My white privilege meets Sonia Sotomayor's scathing attack on police power

My white privilege meets Sonia Sotomayor's scathing attack on police power
Supreme Court Justice Sonia Sotomayor in Newark, Del. (Patrick Semansky / Associated Press)

In what’s being touted as a turning point in the way the Supreme Court considers the factor of race in the criminal justice system, Justice Sonia Sotomayor on Monday delivered a scathing dissent in Utah vs. Strieff, a 4th Amendment case about police searches.

The court ruled in a 5-3 decision that it was legal for police to search someone even if  he or she had been stopped without a lawful reason, as long as an outstanding warrant was later discovered. Unlawful stop or not, if you have so much as an outstanding traffic ticket, any evidence of wrongdoing turned up in a search could count against you.


Sotomayor was in the minority, with Justices Ruth Bader Ginsburg and Elena Kagan, but her dissent effectively sent a stronger message than the ruling itself.

Decrying the way the decision "forgives" police  who detain  people based on nothing more than a hunch, Sotomayor drew on her own experience as a Latina and invoked the lessons of the Black Lives Matter movement.

"For generations, black and brown parents have given their children 'the talk,'"  she wrote, "— instructing them to never run down the street; always keep your hands where they can be seen; do not even think of talking back to a stranger — all out of fear of how an officer with a gun will react."

She cited Michelle Alexander's book, "The New Jim Crow: Mass Incarceration in the Age of Colorblindness," and Ta-Nehisi Coates' "Between the World and Me," which wrestles with the legacies of racism in terms so plain as to be revolutionary.

"People of color," Sotomayor wrote, "are disproportionate victims" of unlawful police stops "that corrode all our civil liberties and threaten our lives."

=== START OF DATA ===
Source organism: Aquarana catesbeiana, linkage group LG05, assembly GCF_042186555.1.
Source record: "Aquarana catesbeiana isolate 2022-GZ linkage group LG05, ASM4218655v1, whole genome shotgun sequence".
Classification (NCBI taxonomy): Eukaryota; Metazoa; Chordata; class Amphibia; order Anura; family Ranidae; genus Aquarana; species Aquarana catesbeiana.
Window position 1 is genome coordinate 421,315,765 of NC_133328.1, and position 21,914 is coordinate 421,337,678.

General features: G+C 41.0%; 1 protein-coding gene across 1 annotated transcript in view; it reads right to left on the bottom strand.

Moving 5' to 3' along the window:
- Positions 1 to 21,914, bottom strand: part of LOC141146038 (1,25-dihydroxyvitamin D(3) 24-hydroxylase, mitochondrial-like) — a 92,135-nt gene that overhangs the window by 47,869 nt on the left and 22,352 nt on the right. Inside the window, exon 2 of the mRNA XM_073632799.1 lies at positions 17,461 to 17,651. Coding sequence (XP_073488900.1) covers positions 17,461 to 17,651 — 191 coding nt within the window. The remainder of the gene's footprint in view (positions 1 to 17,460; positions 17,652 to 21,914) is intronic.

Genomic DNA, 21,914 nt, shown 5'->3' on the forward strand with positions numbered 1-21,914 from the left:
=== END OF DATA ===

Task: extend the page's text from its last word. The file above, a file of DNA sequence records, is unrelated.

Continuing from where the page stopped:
Though it's hardly news to many blacks and Latinos, plenty of middle-class whites are only now beginning to grasp the scope of their privilege when it comes to dealing with the police. Cavalier as it sounds, I can tell you that as a white person (a blond, female one at that) my interactions with law enforcement over the years have taken a notably breezy tone.  I'm hard pressed to think of a situation where being in the presence of a cop would make me fear for my life — even if, ahem, I had actually done something wrong.

I’m hard pressed to think of a situation where being in the presence of a cop would make me fear for my life — even if I had actually done something wrong.

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As it happens, on Monday, right around the time Sotomayor's dissent began making a splash, I did have a run-in with the law. Near where I'm living in New York City, there's a stretch of road closed to traffic and  used as  an unofficial dog run. NYPD officers routinely sit in a cruiser nearby, paying no attention to local canines enjoying a few minutes of illicit freedom. However, on Monday my dog and I were stopped by a sanitation officer who'd "observed" my "infraction" and demanded to see ID. Since I didn't have any on me, he said he would "escort" me to my building to retrieve my driver's license, and then he made a big show of radioing in to see if I was wanted for anything.

Hoping to defuse the encounter, I registered disbelief:  "You're kidding me!" Then I kicked it up a notch, gently teasing the officer: "How did you get stuck on this detail?" Finally, I resorted to the sympathy card: "My dog and I are here from California and it's been a hard adjustment." In the end, I still got a $200 ticket, but  the officer apologized because I seemed so nice. And I said I was sorry he had such a difficult job.

Speaking of apologies, I’m also sorry to say that before I read “Between the World And Me,” I probably wouldn’t have thought much about the extraordinary display of  privilege contained in this encounter. Like Chief Justice John G. Roberts Jr., who has indicated in the past that he has never been stopped by police, I have generally operated on the notion that if you're law-abiding, the police are nothing to be afraid of. And I’m an NPR-listening, Obama-loving, supposedly enlightened liberal who’s supposed to think beyond that.

That's why Sotomayor's dissent is so important. In pointing out where the court's decision went wrong, it points the way forward. It suggests that the day might come when the law of the land more accurately echoes the cultural conversation. Either that or the day Roberts gets busted for no good reason.  We'll see which comes first.

Twitter: @meghan_daum



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